Tuesday, November 10, 2015


Wilhemina Dixon is a 62 year old woman who is speaking out to anyone who'll listen in the hopes of stopping AIDS and ending it's stigma. Dixon is fighting the fight because her daughter and granddaughter who have the disease and they live in rural South Carolina meaning they have almost no health services.

This film came together when one of director June Cross's students at Columbia told her that one of the leading cause of death for black women in South Carolina was AIDS. Investigating the story further she ran into an article about Wilhemina  and her family. This lead her down the road to discover how rampant the disease is in the American South (there are more cases than in NY and San Francisco combined) where some some counties have no doctors or hospitals people are left to fend for themselves.

This is a portrait of the new face of AIDS, poor non-whites. As one woman says the film went from being a disease for gay white males to exploding in the center of the Black community where it is destroying people left and right. At one point some one said that if you are poor and black your life expectancy is a mere five or six years. The disease that many in the great urban centers had thought was under control.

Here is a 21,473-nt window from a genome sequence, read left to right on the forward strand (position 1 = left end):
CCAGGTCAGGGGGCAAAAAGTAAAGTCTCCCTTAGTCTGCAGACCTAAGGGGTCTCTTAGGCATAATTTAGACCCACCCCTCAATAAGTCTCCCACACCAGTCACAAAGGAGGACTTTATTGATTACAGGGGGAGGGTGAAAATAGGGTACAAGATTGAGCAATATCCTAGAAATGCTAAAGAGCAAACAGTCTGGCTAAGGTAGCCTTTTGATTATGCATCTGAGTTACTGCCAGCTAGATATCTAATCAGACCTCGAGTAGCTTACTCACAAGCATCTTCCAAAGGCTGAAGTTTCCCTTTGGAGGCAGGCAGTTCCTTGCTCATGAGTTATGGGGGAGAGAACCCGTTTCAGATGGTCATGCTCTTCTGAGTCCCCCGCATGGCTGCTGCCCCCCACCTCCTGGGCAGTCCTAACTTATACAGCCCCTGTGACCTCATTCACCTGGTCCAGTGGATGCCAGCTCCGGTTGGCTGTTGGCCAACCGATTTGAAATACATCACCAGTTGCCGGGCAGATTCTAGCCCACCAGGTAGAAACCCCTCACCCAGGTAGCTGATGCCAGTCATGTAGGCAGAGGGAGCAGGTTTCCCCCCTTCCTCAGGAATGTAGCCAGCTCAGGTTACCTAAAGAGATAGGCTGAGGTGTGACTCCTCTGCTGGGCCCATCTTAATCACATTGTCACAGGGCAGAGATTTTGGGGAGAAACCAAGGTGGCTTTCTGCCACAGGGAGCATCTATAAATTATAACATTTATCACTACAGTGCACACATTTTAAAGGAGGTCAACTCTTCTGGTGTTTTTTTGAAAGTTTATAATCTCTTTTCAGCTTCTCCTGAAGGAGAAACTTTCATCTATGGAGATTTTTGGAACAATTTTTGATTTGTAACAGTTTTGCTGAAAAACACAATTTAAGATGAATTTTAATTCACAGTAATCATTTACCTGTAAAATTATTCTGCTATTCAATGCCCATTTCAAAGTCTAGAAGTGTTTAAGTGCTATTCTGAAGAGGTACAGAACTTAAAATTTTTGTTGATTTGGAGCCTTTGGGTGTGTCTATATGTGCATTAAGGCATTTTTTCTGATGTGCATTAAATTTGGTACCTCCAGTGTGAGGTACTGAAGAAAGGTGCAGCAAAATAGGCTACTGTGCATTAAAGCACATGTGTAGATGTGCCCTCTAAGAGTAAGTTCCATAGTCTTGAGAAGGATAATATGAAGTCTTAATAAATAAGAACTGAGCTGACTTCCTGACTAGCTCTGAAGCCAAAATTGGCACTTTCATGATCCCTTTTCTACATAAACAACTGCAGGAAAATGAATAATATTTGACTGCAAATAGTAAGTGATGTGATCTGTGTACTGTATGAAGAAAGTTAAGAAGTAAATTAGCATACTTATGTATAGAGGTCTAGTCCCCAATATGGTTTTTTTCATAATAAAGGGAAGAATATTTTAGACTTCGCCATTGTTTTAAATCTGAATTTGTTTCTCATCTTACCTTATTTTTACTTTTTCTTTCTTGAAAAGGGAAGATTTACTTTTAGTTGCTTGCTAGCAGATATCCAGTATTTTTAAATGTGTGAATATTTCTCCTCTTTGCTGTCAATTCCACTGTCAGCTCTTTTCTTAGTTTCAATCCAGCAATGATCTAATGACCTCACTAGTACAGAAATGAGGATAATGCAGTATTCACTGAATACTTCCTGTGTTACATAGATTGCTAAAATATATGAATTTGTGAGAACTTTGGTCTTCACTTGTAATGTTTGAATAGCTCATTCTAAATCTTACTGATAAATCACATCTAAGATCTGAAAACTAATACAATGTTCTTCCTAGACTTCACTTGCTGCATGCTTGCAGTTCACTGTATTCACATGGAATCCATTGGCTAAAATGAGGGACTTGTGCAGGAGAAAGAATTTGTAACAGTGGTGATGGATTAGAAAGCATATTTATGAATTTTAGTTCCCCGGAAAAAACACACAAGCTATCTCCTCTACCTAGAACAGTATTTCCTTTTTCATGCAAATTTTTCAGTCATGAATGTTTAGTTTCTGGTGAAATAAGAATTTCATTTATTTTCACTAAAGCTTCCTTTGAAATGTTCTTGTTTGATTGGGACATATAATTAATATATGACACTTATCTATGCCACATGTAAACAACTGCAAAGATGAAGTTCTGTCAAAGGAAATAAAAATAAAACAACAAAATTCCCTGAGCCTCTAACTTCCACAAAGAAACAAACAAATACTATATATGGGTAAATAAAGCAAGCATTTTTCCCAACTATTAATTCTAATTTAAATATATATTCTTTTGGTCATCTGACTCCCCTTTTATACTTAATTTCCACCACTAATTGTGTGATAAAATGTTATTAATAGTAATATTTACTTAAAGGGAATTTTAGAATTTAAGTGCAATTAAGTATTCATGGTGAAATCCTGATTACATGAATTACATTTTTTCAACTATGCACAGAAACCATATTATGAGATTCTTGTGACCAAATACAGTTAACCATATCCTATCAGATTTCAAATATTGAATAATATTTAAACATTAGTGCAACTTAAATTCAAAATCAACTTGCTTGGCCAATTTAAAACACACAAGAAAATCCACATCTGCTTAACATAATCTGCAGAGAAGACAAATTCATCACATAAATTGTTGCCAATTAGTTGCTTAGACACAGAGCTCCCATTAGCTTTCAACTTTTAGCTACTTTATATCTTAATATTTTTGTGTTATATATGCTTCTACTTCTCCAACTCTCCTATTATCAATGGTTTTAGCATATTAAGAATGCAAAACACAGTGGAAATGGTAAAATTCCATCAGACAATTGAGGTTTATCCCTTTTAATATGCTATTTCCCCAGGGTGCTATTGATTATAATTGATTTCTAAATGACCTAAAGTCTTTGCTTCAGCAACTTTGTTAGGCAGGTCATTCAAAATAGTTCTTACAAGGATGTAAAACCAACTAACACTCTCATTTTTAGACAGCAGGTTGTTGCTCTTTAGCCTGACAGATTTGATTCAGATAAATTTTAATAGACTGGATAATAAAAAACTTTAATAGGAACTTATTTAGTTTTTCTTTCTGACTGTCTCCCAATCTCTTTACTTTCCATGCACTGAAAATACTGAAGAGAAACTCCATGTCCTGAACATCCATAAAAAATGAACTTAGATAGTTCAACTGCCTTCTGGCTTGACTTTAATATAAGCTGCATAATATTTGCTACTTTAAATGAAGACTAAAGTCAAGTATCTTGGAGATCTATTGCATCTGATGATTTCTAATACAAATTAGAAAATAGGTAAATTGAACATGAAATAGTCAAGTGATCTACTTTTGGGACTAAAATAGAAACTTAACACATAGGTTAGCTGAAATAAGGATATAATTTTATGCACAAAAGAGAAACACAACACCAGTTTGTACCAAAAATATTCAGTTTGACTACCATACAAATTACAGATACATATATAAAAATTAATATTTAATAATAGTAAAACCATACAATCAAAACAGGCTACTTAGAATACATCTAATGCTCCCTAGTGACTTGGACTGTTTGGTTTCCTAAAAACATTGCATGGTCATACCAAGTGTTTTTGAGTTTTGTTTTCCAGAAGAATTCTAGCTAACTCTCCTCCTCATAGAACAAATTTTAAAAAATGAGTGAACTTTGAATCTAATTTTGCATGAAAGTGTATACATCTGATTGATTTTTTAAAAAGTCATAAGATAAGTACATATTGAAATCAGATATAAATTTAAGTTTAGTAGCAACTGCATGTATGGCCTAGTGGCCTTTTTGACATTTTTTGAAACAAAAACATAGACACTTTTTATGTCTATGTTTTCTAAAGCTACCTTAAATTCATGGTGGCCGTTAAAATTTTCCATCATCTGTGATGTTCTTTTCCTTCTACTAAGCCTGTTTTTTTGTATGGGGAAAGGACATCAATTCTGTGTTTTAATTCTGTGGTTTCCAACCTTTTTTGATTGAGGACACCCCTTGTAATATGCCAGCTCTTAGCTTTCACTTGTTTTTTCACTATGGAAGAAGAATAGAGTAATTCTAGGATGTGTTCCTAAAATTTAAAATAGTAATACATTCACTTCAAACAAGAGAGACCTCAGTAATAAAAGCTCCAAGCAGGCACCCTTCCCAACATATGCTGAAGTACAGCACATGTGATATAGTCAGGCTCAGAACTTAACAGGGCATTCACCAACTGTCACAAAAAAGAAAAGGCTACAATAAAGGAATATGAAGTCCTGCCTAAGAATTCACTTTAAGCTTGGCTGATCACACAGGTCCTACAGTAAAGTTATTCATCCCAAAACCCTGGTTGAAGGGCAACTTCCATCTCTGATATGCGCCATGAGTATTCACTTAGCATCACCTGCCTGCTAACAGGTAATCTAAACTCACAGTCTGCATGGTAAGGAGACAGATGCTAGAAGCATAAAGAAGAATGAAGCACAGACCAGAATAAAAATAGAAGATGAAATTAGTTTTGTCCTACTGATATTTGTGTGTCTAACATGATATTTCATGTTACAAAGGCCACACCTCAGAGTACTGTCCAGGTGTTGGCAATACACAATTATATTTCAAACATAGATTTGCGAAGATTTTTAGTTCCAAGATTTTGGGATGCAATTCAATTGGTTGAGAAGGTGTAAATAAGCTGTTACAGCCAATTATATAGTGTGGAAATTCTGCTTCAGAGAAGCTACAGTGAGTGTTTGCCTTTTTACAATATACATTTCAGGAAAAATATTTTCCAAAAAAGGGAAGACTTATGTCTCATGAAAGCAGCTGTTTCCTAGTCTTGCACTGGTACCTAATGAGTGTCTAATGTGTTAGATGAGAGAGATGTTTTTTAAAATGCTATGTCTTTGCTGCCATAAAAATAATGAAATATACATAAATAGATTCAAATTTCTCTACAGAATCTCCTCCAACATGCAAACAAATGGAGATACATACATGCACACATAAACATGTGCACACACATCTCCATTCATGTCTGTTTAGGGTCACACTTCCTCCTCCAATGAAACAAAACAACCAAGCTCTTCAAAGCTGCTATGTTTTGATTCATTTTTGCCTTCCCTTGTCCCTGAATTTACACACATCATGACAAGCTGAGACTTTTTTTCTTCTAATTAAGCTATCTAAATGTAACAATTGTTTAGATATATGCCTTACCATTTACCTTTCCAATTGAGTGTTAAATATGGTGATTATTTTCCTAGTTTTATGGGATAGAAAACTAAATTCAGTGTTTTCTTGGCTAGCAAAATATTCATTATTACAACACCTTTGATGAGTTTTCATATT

This is a moving film. Its an emergency siren of an unheralded tragedy in the making. Its a film that grabs you by your head and heart and insists that we get off our asses and actually do something.

This hour long documentary kind of transcends any notion of being critical. Playing like an hour long episode of say PBS's Frontline show, what the film is showing us is much too important to worry about the perfect flow of the story or if we have all the details we would have liked. The truth be told is that people are dying and it has to stop and if you want to know why see this film.

The film World premiere's November 13th and 14th. For tickets and more information go here.

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